The beauty of Dogon earthen architecture, which is set against the steep cliffs of Mali’s Bandiagara escarpment, forms a dramatic backdrop for daily and ritual life. Centuries ago the setting for Dogon villages provided strategic advantages. Located high above the plains, traditional Dogon villages were well positioned in case of attack, as advancing enemies could be seen from a distance. Steep gorges and loose rock made it hard to get to the villages at the top of the plateau. Caves within the cliffs provided additional shelter.
Family homes are typically composed of a cluster of earthen, thatched-roof dwellings. Men and women keep separate granaries, which are small storage buildings grouped in clusters. Generally, a woman’s granary is where she keeps jewelry and other personal belongings, while a man’s granary stores the family’s millet and sorghum. Other buildings might include family homes, a ginna (a large house for the head of an extended family), or a special women’s house. The Togu Na, a meeting place for male elders, is an open structure with an extremely low roof. The low roof is said to serve a practical function, as no one can easily jump to his feet to fight should conversation turn to argument.
Masquerades continue to be a dramatic feature of Dogon cultural and artistic expression. They are performed for funeral rituals that lead the soul of the deceased to the world of the ancestors and for celebrations that mark the end of mourning. One important festival involving masks takes place every 60 years. Masquerades are also a popular form of entertainment for the increasing numbers of tourists who visit the Dogon region each year.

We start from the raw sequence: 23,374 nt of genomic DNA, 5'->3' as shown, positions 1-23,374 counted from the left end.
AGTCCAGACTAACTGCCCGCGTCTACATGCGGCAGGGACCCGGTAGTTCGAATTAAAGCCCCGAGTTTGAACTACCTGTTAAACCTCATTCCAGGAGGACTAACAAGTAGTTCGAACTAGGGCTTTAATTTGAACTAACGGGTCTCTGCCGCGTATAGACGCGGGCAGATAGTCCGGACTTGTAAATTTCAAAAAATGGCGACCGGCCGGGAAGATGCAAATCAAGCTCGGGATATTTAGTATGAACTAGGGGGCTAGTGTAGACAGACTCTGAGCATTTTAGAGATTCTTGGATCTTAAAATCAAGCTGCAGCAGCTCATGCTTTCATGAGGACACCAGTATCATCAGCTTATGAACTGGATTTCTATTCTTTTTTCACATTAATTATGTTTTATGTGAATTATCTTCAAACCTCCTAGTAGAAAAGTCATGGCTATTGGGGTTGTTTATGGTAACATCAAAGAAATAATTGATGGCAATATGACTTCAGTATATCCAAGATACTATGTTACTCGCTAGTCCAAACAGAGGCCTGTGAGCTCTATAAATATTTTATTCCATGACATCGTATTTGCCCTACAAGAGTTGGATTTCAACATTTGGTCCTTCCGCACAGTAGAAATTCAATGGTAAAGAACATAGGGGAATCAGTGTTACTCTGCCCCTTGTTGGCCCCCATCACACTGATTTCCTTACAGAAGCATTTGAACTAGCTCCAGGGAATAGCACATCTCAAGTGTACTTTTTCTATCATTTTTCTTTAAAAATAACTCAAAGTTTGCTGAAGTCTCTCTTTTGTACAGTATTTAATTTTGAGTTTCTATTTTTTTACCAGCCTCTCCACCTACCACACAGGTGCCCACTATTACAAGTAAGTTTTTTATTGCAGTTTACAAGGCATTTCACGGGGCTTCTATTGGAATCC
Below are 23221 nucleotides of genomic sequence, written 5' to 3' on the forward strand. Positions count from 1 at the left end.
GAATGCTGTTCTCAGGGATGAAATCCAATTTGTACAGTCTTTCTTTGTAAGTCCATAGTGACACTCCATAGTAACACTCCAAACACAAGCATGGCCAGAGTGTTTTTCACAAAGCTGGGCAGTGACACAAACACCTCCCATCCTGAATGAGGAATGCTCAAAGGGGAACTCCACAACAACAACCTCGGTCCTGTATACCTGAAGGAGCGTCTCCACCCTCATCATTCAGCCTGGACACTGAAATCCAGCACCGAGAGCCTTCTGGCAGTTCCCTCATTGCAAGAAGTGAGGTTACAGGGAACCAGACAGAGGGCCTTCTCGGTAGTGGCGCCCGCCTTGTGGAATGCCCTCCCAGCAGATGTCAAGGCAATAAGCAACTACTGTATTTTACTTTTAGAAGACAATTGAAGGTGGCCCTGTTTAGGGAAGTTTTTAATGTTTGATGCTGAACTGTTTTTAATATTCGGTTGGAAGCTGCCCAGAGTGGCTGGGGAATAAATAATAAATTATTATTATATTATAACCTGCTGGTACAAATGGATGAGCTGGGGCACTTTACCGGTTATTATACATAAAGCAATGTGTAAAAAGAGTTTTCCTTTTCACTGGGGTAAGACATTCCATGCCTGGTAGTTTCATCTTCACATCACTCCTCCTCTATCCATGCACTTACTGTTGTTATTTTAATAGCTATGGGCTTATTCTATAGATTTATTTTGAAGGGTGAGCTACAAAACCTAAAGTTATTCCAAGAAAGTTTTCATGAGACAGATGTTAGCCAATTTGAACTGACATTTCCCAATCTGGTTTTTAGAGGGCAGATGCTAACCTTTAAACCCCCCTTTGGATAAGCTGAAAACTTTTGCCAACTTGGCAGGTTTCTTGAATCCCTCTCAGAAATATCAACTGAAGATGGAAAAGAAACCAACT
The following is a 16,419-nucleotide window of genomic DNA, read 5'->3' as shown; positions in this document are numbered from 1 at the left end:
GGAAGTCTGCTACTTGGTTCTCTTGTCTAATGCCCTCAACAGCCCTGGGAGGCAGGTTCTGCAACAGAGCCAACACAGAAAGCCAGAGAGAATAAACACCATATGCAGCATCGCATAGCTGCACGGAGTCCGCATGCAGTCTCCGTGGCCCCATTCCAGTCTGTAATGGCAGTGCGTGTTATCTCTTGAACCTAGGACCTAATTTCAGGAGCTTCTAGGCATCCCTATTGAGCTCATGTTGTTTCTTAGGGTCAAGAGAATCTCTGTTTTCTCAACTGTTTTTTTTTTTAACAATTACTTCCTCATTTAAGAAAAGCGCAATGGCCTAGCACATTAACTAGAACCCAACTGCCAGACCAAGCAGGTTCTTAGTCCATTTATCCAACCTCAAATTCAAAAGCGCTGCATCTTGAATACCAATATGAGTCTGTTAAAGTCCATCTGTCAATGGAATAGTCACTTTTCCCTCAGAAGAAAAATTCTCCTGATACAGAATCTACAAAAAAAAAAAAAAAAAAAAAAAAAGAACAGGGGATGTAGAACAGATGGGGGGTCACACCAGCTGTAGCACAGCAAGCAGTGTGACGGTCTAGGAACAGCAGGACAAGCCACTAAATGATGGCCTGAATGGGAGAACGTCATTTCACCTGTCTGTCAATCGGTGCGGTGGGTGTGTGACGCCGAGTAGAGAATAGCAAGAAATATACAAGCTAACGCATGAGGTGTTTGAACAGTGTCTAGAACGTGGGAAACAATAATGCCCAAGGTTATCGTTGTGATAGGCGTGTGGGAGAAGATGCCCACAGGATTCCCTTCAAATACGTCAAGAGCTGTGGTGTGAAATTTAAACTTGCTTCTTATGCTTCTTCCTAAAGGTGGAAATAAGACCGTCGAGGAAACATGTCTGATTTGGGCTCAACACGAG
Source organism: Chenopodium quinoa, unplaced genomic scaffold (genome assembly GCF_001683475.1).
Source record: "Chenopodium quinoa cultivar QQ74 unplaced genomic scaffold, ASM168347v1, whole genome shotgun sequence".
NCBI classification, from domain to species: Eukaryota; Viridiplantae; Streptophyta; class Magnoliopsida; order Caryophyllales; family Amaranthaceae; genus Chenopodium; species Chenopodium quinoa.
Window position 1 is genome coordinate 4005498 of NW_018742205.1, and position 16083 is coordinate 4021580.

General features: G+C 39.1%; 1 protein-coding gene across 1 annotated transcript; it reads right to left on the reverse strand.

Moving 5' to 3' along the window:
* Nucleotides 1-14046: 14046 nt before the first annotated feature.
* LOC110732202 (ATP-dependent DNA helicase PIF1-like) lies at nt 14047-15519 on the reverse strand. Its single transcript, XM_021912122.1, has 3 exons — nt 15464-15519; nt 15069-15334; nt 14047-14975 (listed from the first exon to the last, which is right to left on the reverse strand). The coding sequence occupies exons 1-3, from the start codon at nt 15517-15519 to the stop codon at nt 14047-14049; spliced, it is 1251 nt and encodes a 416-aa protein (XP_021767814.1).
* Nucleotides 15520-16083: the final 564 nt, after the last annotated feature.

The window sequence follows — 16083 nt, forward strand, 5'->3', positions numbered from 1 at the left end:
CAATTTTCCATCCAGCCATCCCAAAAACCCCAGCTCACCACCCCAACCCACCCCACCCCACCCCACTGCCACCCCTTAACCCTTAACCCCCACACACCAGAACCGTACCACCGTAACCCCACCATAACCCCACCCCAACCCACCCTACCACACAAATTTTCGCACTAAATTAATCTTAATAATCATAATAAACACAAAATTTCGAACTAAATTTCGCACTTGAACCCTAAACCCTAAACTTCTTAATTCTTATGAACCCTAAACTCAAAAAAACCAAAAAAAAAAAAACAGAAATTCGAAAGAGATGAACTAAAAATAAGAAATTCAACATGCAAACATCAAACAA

In Dogon masquerades, the great plank masks called sirige seemingly reach for the heavens, their tall superstructures bridging earth and sky. The crossbar elements of kanaga masks may reflect the opposing, yet connected, domains of sky and earth. In performance, the dancers swing the mask in a figure 8, touching the tip of the mask to the earth in the four cardinal directions.
More than 70 different styles of Dogon masks represent animal, human, and abstract characters. The “Fulbe Woman,” for example, depicted by a special hairstyle, represents a woman from a neighboring group to suggest Dogon ideas about social interaction.
In these images, taken by former Life magazine photographer Eliot Elisofon, we see the carving of a kanaga mask and how mask-making skills are learned through apprenticeship, usually passed down from father to son.
This carving likely depicts a dog. According to oral history, when the Dogon first came to the Bandiagara cliffs, they found the Tellem peoples, who hid the locations of water holes and wells from the Dogon. When a dog came into camp with wet paws, the Dogon were able to find the water, defeat the Tellem, and inhabit the cliffs, where they have remained ever since.
This figure has many faces looking in all directions, as a family or a community might. It may refer to the Dogon myth of the Nommo, the first beings who descended to the earth from their celestial domain.
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